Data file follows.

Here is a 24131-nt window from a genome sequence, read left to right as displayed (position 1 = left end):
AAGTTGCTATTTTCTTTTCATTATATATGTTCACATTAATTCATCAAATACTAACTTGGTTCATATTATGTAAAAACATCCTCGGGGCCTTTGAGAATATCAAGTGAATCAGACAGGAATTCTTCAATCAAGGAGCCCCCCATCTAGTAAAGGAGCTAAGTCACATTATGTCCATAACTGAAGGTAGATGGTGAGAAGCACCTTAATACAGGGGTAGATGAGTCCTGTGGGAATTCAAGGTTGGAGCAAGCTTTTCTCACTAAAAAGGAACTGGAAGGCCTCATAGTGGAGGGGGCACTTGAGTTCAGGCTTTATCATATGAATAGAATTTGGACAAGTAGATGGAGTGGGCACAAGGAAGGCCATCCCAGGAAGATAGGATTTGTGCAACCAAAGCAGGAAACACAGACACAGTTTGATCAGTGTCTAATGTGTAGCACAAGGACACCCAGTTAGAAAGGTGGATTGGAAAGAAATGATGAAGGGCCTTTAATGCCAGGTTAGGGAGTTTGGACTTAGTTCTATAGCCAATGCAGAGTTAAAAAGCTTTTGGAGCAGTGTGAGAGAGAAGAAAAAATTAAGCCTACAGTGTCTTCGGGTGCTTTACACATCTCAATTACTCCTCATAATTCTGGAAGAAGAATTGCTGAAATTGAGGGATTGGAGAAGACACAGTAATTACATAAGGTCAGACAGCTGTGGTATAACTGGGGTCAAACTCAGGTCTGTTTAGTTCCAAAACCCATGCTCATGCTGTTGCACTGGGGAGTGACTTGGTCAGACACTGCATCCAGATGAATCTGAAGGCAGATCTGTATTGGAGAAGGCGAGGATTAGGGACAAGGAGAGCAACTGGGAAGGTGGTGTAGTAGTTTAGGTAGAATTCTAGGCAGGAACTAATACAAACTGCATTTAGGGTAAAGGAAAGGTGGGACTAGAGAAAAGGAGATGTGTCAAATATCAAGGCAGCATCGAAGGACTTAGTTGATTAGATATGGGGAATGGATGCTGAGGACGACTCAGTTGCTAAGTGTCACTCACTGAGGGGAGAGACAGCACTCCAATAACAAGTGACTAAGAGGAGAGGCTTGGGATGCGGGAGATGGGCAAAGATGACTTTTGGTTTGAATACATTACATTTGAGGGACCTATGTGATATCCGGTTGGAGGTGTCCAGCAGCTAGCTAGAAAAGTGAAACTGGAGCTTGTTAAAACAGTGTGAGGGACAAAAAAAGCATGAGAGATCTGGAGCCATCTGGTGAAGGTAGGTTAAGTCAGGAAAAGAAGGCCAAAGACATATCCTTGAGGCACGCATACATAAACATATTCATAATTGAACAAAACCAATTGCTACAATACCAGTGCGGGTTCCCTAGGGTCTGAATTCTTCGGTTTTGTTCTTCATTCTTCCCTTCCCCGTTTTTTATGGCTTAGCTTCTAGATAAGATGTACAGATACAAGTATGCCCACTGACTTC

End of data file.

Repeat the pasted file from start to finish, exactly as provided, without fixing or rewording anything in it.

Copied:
Here is a 24131-nt window from a genome sequence, read left to right as displayed (position 1 = left end):
AAGTTGCTATTTTCTTTTCATTATATATGTTCACATTAATTCATCAAATACTAACTTGGTTCATATTATGTAAAAACATCCTCGGGGCCTTTGAGAATATCAAGTGAATCAGACAGGAATTCTTCAATCAAGGAGCCCCCCATCTAGTAAAGGAGCTAAGTCACATTATGTCCATAACTGAAGGTAGATGGTGAGAAGCACCTTAATACAGGGGTAGATGAGTCCTGTGGGAATTCAAGGTTGGAGCAAGCTTTTCTCACTAAAAAGGAACTGGAAGGCCTCATAGTGGAGGGGGCACTTGAGTTCAGGCTTTATCATATGAATAGAATTTGGACAAGTAGATGGAGTGGGCACAAGGAAGGCCATCCCAGGAAGATAGGATTTGTGCAACCAAAGCAGGAAACACAGACACAGTTTGATCAGTGTCTAATGTGTAGCACAAGGACACCCAGTTAGAAAGGTGGATTGGAAAGAAATGATGAAGGGCCTTTAATGCCAGGTTAGGGAGTTTGGACTTAGTTCTATAGCCAATGCAGAGTTAAAAAGCTTTTGGAGCAGTGTGAGAGAGAAGAAAAAATTAAGCCTACAGTGTCTTCGGGTGCTTTACACATCTCAATTACTCCTCATAATTCTGGAAGAAGAATTGCTGAAATTGAGGGATTGGAGAAGACACAGTAATTACATAAGGTCAGACAGCTGTGGTATAACTGGGGTCAAACTCAGGTCTGTTTAGTTCCAAAACCCATGCTCATGCTGTTGCACTGGGGAGTGACTTGGTCAGACACTGCATCCAGATGAATCTGAAGGCAGATCTGTATTGGAGAAGGCGAGGATTAGGGACAAGGAGAGCAACTGGGAAGGTGGTGTAGTAGTTTAGGTAGAATTCTAGGCAGGAACTAATACAAACTGCATTTAGGGTAAAGGAAAGGTGGGACTAGAGAAAAGGAGATGTGTCAAATATCAAGGCAGCATCGAAGGACTTAGTTGATTAGATATGGGGAATGGATGCTGAGGACGACTCAGTTGCTAAGTGTCACTCACTGAGGGGAGAGACAGCACTCCAATAACAAGTGACTAAGAGGAGAGGCTTGGGATGCGGGAGATGGGCAAAGATGACTTTTGGTTTGAATACATTACATTTGAGGGACCTATGTGATATCCGGTTGGAGGTGTCCAGCAGCTAGCTAGAAAAGTGAAACTGGAGCTTGTTAAAACAGTGTGAGGGACAAAAAAAGCATGAGAGATCTGGAGCCATCTGGTGAAGGTAGGTTAAGTCAGGAAAAGAAGGCCAAAGACATATCCTTGAGGCACGCATACATAAACATATTCATAATTGAACAAAACCAATTGCTACAATACCAGTGCGGGTTCCCTAGGGTCTGAATTCTTCGGTTTTGTTCTTCATTCTTCCCTTCCCCGTTTTTTATGGCTTAGCTTCTAGATAAGATGTACAGATACAAGTATGCCCACTGACTTC